There is a great Christian classic, Imitation of Christ, which is respected by the Christians almost next to the Bible. But it is an ugly book. The very title of the book shows what it is: Imitation of Christ. You may imitate Christ for millions of lives; still you will not be a Christ, you will be only an imitation. And the imitation is not your original face.
The more you succeed in imitating, the more you are failing as far as your being is concerned. The deeper you go into imitation, the farther away you are going from yourself; and the return journey is not going to be easy.
It is going to be immensely difficult, because when you were continuously imitating a certain pattern, you were becoming identified with it. The return journey means you will have to start killing all that identification. It will look like committing suicide, as if you are cutting off your own limbs. It is not going to be just like dropping your clothes, not that easy. It is going to be like peeling your skin.
It is so difficult that even a very intelligent man like Bertrand Russell confessed, “My reason says that Gautam Buddha is certainly the greatest figure in the whole of human history, but although I am not part of any Christian congregation, although I have completely disassociated myself from Christian mythology, religion, theology, somewhere I cannot put Buddha above Christ. With my reason I understand, but as far as my feelings are concerned Jesus remains higher – and I know he is not.”
Now, a man like Bertrand Russell cannot get rid of a certain conditioning. He has been told from his very childhood that there has never been anybody like Jesus. Although he has renounced Christianity consciously, publicly… He wrote a very famous book, Why I Am Not A Christian, and gave all his reasons, very valid reasons. Anybody who has a little bit of intelligence can understand that if what Bertrand Russell is saying is the case, then you cannot be a Christian either. And that is the case; he has exposed Christianity completely.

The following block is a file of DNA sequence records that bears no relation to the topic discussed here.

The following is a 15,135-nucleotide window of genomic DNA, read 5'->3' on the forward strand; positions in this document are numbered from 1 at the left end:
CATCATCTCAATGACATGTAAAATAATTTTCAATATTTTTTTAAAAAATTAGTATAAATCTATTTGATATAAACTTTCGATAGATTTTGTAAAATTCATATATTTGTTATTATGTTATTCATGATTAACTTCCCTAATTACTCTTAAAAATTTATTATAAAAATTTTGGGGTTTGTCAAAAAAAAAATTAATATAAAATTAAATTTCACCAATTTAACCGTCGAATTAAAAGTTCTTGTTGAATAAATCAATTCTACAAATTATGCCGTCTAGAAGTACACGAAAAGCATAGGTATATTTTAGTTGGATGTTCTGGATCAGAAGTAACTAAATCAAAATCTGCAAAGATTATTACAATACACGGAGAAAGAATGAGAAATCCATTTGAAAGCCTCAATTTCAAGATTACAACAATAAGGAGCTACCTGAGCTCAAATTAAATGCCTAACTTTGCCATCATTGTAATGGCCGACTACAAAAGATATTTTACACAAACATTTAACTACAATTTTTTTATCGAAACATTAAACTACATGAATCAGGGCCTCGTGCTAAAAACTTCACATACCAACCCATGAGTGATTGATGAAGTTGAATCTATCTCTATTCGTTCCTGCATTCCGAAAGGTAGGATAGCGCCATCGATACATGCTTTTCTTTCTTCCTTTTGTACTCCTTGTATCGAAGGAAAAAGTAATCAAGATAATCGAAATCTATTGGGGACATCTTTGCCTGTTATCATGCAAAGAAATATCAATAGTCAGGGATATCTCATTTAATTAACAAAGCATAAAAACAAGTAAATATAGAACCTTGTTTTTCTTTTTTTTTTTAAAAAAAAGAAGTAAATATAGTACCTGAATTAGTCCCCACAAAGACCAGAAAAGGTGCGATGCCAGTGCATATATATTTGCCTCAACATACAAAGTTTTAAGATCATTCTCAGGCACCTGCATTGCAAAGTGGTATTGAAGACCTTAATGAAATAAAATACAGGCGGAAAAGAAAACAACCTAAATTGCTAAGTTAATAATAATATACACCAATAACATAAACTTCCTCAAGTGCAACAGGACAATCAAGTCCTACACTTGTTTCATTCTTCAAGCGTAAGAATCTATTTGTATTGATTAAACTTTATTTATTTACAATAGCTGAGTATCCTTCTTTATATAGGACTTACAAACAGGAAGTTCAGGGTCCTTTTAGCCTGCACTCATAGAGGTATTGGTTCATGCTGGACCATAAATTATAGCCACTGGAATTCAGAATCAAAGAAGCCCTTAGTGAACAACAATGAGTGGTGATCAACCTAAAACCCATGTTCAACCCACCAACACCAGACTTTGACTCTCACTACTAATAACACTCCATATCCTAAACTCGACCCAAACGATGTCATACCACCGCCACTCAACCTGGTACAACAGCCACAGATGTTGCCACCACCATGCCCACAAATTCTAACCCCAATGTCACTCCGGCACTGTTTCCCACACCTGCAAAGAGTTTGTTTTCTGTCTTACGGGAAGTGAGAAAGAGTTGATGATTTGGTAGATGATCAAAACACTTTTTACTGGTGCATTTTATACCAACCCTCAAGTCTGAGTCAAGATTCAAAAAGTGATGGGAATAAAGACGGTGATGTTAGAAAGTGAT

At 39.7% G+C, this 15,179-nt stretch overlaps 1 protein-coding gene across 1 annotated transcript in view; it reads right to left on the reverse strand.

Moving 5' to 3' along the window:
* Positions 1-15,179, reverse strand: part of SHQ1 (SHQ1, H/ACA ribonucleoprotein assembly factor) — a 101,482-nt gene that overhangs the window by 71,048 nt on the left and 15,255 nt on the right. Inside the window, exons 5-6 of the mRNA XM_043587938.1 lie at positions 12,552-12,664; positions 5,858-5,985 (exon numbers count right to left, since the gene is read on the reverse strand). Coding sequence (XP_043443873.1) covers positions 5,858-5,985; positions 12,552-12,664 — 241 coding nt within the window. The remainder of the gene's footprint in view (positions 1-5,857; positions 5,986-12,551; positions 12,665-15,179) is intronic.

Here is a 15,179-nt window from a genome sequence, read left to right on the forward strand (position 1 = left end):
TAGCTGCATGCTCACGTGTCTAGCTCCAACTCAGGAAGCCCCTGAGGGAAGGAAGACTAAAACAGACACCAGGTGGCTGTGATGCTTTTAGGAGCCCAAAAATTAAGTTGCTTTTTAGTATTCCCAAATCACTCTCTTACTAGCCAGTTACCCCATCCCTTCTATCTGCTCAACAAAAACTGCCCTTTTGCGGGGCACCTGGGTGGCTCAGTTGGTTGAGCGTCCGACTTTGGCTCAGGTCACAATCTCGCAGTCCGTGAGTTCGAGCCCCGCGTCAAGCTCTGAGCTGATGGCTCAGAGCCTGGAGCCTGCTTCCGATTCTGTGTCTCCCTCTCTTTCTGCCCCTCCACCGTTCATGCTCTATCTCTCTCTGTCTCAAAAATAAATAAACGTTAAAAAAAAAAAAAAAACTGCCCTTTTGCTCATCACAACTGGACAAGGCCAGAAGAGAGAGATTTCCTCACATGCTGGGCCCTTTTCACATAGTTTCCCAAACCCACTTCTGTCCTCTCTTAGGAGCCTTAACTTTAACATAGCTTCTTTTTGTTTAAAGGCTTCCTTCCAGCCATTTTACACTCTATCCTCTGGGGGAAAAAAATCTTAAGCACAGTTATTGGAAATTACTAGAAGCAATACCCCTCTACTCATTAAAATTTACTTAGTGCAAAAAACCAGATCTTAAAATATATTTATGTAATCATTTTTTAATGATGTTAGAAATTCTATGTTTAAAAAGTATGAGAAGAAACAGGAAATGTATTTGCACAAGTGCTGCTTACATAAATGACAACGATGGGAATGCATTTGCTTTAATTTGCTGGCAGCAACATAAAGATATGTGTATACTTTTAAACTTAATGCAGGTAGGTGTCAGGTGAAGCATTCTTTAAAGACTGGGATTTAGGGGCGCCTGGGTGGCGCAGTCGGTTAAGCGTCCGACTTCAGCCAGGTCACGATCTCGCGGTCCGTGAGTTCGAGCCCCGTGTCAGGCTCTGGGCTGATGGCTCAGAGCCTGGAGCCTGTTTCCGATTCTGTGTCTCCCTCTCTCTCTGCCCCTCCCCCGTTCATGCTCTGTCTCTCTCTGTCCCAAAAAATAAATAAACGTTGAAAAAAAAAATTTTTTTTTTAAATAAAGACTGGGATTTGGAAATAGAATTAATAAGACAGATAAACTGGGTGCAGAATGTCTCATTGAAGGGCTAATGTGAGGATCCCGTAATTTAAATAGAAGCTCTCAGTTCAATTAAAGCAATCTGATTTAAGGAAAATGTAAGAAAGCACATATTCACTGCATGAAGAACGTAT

But even after that… And this confession was long after he had written that book. He had written the book some twenty years before, and this confession came when he was nearabout eighty-five, absolutely mature. He remained intelligent to the very last moment of his life. He lived almost a century; he never became senile. Even at the last moment of his life he was as intelligent and alive as ever.
He confessed: “As far as my feelings and emotions are concerned, Jesus somehow hangs above everybody else. And I know perfectly well there is no comparison of Gautam Buddha with Jesus; Gautam Buddha is far superior. But that is only intellectual; emotionally Christ still has the grip.” Although he has said that he is not a Christian, he is still a Christian.
That’s why I say it is very difficult to come back. Going is difficult, but coming back is far more difficult. Imitation is going to be a difficult thing: you are trying to be something which you are not meant to be, which is not your destiny. You are going against the very nature of your being, you are trying to swim against the current. Yes, it is difficult to imitate – but not so difficult as when you start coming back to your natural self.